Coffin of Pa-di-tu-Amun
Although the coffin belongs to an Ancient Egyptian man named Pa-Di-Tu-Amun, the coffin lid was originally made for a female priestess, with the titles “mistress of the house, chantress of [Amun]”. The feminine quality of the art is still noticeable.
Acquired in Egypt during the 1920s, by the Swedish scientist Olof Vilhelm Arrhenius, this Third Intermediate Period coffin was featured at the world-famous Christies auction house in 2019.
Third Intermediate Period, 22nd-23rd Dynasty, c. 945-889 B.C.
This Third Intermediate Period coffin is one of the finest examples to ever appear at auction. It was acquired by the Swedish scientist Olof Vilhelm Arrhenius during his travels to Egypt in the 1920s and shipped home in a warship.
It first became known to a wider audience when his descendants put it on loan in Heidelberg in the early 1980s, and it has since been on loan to 2 other public institutions until the present day.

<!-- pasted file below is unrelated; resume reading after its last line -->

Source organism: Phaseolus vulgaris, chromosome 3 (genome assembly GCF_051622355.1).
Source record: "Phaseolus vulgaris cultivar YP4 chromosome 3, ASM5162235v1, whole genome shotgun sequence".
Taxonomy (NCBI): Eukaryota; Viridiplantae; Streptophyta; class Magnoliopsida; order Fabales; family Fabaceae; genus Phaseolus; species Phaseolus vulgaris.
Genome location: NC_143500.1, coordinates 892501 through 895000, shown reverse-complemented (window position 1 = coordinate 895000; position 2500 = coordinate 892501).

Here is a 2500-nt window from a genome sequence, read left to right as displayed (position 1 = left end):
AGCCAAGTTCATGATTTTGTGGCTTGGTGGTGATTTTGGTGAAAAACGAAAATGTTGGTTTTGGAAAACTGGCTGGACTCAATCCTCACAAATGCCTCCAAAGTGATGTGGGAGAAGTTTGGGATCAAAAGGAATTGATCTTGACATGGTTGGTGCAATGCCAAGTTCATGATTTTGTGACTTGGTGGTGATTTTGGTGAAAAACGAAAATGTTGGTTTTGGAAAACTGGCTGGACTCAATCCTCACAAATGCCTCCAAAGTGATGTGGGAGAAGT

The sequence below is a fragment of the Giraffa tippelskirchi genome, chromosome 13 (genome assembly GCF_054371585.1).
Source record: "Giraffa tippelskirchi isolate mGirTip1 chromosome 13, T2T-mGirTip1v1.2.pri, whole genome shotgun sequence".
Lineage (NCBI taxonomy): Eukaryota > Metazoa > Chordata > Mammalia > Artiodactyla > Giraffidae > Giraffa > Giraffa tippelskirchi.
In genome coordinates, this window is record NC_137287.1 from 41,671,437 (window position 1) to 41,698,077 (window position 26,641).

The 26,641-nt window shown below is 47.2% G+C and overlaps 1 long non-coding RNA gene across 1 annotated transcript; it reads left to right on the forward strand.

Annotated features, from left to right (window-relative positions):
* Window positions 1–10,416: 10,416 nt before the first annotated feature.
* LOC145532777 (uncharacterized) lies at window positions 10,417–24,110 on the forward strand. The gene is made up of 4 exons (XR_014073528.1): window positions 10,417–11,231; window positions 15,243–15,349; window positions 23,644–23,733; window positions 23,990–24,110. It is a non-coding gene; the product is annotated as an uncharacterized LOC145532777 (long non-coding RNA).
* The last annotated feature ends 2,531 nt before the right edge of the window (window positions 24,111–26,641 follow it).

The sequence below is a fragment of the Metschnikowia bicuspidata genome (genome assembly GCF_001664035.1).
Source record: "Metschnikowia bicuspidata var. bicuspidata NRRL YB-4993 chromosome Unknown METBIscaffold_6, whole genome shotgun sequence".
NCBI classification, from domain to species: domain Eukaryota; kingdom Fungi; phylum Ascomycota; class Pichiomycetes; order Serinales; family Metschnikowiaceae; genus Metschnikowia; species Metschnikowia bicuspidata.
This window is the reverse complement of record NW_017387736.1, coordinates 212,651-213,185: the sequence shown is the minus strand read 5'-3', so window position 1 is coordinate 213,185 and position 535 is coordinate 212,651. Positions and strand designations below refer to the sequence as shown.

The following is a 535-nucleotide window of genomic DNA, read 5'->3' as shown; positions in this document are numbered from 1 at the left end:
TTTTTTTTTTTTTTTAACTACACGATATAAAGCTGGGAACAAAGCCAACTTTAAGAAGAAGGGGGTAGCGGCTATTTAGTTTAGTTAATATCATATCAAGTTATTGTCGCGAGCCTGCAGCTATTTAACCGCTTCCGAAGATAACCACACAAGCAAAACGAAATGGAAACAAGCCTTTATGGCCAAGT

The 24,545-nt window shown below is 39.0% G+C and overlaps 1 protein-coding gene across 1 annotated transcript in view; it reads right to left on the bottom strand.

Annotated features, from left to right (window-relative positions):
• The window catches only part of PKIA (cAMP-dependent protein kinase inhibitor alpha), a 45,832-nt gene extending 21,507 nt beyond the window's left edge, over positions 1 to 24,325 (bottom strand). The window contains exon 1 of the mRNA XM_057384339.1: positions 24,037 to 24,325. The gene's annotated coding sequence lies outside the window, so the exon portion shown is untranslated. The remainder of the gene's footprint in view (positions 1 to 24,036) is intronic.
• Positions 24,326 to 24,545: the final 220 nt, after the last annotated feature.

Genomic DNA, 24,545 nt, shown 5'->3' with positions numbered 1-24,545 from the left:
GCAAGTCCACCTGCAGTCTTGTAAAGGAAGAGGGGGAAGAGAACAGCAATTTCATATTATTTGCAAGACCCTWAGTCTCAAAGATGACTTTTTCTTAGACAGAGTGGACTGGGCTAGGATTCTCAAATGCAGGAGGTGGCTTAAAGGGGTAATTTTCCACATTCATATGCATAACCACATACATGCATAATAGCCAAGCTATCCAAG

What makes this coffin remarkable is its excellent state of preservation and extensive and fine pictorial representations across almost every surface.
In previous periods, Egyptian tombs were decorated with painted or sculpted scenes but due to the extensive destruction during the Third Intermediate Period, this extensive imagery was transferred to coffins as seen here.
Consisting of a lid originally made for a woman and a trough made for a man named Pa-di-tu-Amun, this coffin set reflects extensive ancient reuse of elements of coffins from earlier burial ensembles, and further shows evidence of multiple alterations on its lid. Since Egyptian coffins of this period were made in standardized sizes, the lid of one could easily be “married” to the trough of another.
A close examination of this coffin however allows a more complex understanding of the many changes undergone by both parts of the coffin in ancient times. Most likely, Pa-di-tu-Amun adapted the lid of the coffin of a priestess to match his extant coffin trough some time in early 22nd Dynasty. The clear addition of a beard on a female face implies that both elements were used together by a male owner in antiquity.